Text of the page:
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RULES FOR USING THE

IRREGULAR VERBS LAY AND LIE


Understand the problem.
Choosing the correct forms of lay and lie is a big challenge. Without a doubt, they
are the two most difficult irregular verbs. The problem is that when we speak, we
frequently misuse them. As a result, our ears are used to hearing incorrect forms. So
when we spot a wrong form while we are proofreading, it sounds right.

Know the solution.


How do you use lay and lie correctly? First, you must know the definition of each
verb.

D EFINITION

OF

L AY

Lay means to put something [or someone] down. Because lay is a transitive
verb, a direct object will come after it. A direct object receives the action of
the verb. Read this example:
Before returning to the G odz illa marat hon on late night TV,
Quentin laid his slee ping son Je remy on t he be d and covered
him wit h a quilt.
Quentin laid whom on the bed? Jeremy.

D EFINITION

OF

L IE

Lie, on the other hand, means to rest or recline. Lie is an intransitive verb, so
no direct object will follow.
The cente r of Diane's bed always sme lls like dog because
Reliable, he r beagle , lies there every chance he gets.
What is Reliable doing in the middle of the bed? Resting.

C HOOSING

THE

C ORRECT F ORM

Once you know which meaning you need, you must then choose the correct
verb form. Look at the table below:
SIMPLE
PAST

PAST
PARTIC IPLE

PRESENT
PARTIC IPLE

to lay

to put
something lay(s)
down

laid

laid

laying

to lie

to rest or
recline

lay

lain

lying

INFIN ITIVE

DEFINIT ION

SIMPLE
PRESENT

lie(s)

Important note: The simple present form of lay is the same word as the
simple past form of lie. This shared form accounts for much of the confusion
with these two verbs.
To choose the correct form, you must understand the uses of the simple
present, simple past, and past participle forms.
Use the simple present forms when you mean action which happens
consistently or action which is happening right now.
Jack always lays the cordless te lephone w here no one can
find it; only the rings of an incoming call will betray its
presence.
This action happens consistently.
Although the crowd shouts for him to rise, Charles lies in t he
middle of t he boxing ring, fe lle d by a pow erful uppe rcut
delivere d by Ant onio, his oppone nt.
This action is happening right now.
Use the simple past forms when you mean action completed in the past.
Rache l laid he r mont h-late essay in Dr. Cohen's m ailbox ,
hoping that he w ould still a ccept t he w ork.
Laid = simple past tense of lay, to put something down.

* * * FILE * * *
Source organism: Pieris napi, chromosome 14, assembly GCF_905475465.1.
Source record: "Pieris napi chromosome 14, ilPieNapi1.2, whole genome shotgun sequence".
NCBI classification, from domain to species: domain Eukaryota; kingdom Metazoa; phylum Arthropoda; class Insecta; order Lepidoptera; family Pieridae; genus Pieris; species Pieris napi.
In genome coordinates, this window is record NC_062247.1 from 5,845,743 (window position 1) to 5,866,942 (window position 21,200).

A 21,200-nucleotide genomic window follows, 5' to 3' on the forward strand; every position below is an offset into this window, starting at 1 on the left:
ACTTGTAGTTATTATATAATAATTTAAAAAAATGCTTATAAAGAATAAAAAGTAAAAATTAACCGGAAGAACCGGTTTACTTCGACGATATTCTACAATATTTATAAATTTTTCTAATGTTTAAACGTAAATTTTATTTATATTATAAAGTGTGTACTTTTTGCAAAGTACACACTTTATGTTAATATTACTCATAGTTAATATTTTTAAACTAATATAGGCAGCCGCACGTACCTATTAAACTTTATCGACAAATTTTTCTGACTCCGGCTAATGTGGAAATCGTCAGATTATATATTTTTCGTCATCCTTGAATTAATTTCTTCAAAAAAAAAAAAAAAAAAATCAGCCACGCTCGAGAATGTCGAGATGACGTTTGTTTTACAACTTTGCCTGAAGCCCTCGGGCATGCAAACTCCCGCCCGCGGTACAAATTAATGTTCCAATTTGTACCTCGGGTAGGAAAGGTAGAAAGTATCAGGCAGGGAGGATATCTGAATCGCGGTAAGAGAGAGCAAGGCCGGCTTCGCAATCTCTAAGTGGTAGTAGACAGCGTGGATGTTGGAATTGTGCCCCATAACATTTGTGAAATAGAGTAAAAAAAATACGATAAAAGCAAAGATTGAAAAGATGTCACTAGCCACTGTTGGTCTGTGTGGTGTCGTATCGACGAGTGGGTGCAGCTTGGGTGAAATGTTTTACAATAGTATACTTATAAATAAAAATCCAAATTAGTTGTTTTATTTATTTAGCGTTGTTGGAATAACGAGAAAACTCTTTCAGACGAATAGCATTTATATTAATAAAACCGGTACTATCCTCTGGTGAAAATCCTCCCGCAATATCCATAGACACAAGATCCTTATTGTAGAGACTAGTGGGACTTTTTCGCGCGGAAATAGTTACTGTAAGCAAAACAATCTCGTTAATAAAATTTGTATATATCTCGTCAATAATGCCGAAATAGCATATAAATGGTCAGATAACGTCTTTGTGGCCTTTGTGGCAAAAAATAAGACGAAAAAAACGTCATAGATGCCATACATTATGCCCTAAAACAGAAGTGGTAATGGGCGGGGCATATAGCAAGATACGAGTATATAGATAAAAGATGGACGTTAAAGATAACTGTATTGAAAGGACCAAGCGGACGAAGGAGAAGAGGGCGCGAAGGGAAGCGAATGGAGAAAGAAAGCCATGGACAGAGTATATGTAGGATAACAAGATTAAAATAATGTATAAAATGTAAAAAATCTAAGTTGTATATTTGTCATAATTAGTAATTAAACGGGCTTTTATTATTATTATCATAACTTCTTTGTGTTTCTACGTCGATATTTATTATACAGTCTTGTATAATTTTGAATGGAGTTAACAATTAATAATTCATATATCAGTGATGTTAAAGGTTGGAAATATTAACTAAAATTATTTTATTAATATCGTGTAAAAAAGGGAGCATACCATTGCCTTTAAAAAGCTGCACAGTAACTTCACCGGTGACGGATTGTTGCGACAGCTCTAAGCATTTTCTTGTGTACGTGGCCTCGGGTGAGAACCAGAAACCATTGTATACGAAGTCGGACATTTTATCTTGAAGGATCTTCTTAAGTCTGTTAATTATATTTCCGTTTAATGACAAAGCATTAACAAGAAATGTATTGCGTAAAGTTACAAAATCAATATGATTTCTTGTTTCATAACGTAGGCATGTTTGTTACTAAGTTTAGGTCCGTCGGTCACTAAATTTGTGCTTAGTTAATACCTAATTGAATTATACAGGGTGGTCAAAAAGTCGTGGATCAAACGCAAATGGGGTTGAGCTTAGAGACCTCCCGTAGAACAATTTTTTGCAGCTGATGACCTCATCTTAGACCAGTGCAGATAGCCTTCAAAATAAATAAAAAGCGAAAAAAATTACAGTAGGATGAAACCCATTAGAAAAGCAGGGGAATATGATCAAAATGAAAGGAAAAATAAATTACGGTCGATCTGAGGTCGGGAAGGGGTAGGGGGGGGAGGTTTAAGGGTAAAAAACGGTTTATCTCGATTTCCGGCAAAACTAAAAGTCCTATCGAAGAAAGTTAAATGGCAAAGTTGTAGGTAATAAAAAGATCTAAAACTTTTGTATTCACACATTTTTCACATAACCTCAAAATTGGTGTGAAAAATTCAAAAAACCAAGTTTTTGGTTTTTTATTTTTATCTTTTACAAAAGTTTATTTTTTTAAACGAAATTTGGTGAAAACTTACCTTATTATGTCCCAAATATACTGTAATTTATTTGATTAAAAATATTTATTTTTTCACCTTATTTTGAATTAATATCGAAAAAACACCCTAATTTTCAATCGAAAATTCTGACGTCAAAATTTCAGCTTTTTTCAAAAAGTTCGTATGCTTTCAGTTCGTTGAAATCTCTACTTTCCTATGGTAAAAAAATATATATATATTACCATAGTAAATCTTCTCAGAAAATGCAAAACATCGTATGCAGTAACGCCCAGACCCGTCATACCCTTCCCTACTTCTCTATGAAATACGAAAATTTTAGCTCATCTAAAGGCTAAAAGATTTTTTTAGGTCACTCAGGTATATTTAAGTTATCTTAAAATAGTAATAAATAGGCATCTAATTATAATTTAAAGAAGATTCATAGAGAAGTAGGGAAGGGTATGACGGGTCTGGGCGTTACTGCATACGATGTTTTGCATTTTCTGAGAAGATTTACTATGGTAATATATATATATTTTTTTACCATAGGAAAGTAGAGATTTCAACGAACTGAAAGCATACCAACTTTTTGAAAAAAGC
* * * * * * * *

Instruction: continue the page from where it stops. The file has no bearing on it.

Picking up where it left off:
Gently rocke d by ocean waves, Robbie lay on the raft,


unconce rned about t he distance t o shore or fish nibbling the
finge rs he dangle d in the water.
Lay = simple past tense of lie, to rest or recline.
Use the past participle forms whenever you have one or more auxiliary
verbs forming the tense.
Rinalda had j ust laid t he last piece of chicken on the g rill
when a bolt of lightning and clap of thunder signaled the
early end of t he family picnic.
Jasper s hould not have laid his new black sweater on the
bed, for Josie , his beagle , found it t he perfect place t o nap.
Squeeze , a seven-foot pyt hon, has lain all day in a corne r of
his aquarium, his inquisit ive t ongue the only movement
indicating life.
Lore nzo would have lain on t he sofa all day if the cus hions
didnt stink of dog.

A DDITIONAL E XAMPLES
Check out these additional examples for lay:
Every afternoon, Robin lays her keys on t he counter, and
then Buster, he r cat , bats the m onto the floor.
Robin puts her keys on the counter.
Zaw laid his head in his hands and sobbe d. He had a 79.4
average in his English class, and t he ev il Mrs. Varne r w ould
not bump his g rade to a B.
Zaw put his head in his hands.
If Latorrance had not laid his essay on t he cafete ria table ,
ketchup stains would n ot decorate four of the pages.
Latorrance put his essay on the table.
Here are more examples for lie:

After a hard day of chew ing pig ears and scratching fleas, my dog
Floy d lies on t he k itche n floor and takes a well -deserved na p.
Floyd rests on the kitchen floor.
Shimme ring w ith all t he colors of the s pe ctrum, a thick , g reasy
film lay on the surface of t he squid eyeball stew.
The thick, greasy film rested on the surface of the stew.
The bill for t he expe nsive meal has lain on the table s o long that
Melissa w onders if he r boy friend Kris has forgott en that it is his
turn to pay.
The bill rests on the table.

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